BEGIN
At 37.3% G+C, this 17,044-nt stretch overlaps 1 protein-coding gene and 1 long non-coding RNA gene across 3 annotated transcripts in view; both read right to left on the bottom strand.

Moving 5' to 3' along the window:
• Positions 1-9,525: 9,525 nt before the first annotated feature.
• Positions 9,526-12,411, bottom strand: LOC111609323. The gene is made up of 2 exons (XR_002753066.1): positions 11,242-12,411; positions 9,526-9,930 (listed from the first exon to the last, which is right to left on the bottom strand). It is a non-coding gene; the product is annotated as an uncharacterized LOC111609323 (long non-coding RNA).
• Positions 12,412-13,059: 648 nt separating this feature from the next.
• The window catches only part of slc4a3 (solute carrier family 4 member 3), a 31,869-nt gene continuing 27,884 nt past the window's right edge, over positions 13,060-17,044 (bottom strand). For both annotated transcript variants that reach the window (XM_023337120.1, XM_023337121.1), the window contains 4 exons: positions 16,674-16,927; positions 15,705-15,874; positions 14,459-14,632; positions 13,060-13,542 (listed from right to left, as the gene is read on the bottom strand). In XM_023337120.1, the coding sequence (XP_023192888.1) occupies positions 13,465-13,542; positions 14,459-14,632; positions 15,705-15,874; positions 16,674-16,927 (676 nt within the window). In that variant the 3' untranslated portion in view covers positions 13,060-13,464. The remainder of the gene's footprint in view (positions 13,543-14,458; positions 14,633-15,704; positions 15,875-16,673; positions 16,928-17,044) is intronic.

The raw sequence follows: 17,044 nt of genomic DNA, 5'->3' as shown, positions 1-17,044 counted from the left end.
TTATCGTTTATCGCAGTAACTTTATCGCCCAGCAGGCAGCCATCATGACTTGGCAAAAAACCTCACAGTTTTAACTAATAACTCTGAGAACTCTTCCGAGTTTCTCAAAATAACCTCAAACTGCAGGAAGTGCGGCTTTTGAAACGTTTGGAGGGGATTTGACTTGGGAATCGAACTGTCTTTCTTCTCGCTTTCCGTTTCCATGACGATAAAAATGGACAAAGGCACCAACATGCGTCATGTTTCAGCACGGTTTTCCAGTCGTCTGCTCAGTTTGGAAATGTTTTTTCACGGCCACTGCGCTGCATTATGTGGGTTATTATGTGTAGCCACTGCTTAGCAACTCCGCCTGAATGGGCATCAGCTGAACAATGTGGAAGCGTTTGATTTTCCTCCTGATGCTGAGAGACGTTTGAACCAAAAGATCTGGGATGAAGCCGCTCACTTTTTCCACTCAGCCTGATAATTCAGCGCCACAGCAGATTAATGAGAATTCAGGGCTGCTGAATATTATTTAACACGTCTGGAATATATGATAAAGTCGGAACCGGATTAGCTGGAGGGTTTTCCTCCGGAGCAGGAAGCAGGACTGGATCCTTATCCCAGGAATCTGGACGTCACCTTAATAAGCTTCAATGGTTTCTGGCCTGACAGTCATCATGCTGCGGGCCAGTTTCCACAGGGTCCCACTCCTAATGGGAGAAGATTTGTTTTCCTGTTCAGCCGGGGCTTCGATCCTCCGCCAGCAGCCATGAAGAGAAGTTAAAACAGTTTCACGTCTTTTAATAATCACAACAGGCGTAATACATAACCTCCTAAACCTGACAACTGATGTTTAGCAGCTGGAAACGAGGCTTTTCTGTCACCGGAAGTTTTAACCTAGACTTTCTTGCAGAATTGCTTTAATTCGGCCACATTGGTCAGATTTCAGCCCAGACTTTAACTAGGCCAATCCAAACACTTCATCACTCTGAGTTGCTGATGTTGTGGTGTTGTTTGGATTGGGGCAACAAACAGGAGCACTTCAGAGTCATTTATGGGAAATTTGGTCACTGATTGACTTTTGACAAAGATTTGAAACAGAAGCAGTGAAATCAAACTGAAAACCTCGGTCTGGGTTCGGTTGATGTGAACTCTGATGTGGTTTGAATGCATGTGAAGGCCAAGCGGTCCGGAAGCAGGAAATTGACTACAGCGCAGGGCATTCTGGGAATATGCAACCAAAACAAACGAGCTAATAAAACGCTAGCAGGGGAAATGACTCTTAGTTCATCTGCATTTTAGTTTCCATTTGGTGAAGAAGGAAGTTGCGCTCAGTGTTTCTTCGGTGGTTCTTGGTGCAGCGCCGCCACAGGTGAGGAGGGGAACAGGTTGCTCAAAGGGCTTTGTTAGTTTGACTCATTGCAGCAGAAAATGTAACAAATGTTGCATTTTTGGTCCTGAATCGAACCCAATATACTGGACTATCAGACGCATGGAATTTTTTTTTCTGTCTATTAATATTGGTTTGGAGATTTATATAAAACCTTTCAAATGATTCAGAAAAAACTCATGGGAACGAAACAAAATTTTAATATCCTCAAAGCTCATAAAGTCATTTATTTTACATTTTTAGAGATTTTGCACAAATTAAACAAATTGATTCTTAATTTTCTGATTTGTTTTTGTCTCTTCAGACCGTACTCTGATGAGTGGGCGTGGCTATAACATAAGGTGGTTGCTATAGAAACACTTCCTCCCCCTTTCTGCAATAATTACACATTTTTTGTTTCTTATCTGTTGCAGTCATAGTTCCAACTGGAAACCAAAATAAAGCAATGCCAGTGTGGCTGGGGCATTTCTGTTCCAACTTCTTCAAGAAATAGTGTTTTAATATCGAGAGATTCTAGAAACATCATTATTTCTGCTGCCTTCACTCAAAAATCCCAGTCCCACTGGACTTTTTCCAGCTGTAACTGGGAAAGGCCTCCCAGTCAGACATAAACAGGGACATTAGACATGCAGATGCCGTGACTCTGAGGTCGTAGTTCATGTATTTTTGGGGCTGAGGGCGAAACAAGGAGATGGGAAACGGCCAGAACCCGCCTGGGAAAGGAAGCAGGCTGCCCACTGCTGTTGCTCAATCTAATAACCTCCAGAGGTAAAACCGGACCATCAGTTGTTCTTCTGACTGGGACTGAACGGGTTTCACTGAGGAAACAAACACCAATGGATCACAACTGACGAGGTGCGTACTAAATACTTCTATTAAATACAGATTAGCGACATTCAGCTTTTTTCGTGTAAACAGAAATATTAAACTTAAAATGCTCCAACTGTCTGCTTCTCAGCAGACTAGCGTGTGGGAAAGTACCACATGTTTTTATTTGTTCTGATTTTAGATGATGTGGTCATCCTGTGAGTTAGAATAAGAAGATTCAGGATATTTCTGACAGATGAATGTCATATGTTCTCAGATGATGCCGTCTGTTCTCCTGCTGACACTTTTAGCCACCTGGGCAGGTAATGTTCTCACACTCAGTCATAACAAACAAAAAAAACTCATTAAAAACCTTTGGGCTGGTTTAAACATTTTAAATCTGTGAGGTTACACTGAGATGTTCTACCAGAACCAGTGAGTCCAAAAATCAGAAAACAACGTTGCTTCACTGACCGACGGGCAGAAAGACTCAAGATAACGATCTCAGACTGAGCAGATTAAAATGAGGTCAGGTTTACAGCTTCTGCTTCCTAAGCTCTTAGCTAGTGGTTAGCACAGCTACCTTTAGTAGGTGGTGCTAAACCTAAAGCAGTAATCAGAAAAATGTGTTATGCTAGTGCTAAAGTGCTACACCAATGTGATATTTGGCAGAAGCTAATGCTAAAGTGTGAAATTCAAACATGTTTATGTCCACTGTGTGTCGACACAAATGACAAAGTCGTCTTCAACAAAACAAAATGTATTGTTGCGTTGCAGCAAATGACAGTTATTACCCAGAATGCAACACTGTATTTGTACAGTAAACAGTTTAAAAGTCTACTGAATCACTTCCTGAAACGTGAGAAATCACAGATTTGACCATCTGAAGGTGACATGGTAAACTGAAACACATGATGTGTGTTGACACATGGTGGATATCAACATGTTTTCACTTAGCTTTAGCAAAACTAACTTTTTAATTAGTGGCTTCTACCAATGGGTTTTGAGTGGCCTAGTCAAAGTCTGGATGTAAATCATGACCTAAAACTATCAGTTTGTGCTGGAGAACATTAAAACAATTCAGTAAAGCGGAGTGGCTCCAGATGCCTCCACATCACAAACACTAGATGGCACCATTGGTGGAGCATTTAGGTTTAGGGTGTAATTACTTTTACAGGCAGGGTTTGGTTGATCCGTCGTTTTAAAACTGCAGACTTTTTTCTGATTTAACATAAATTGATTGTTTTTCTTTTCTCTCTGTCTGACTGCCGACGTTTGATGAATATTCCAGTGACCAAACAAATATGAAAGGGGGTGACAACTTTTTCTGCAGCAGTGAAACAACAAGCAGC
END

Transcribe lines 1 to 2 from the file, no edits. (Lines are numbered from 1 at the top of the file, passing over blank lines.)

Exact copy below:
At 37.3% G+C, this 17,044-nt stretch overlaps 1 protein-coding gene and 1 long non-coding RNA gene across 3 annotated transcripts in view; both read right to left on the bottom strand.

Moving 5' to 3' along the window: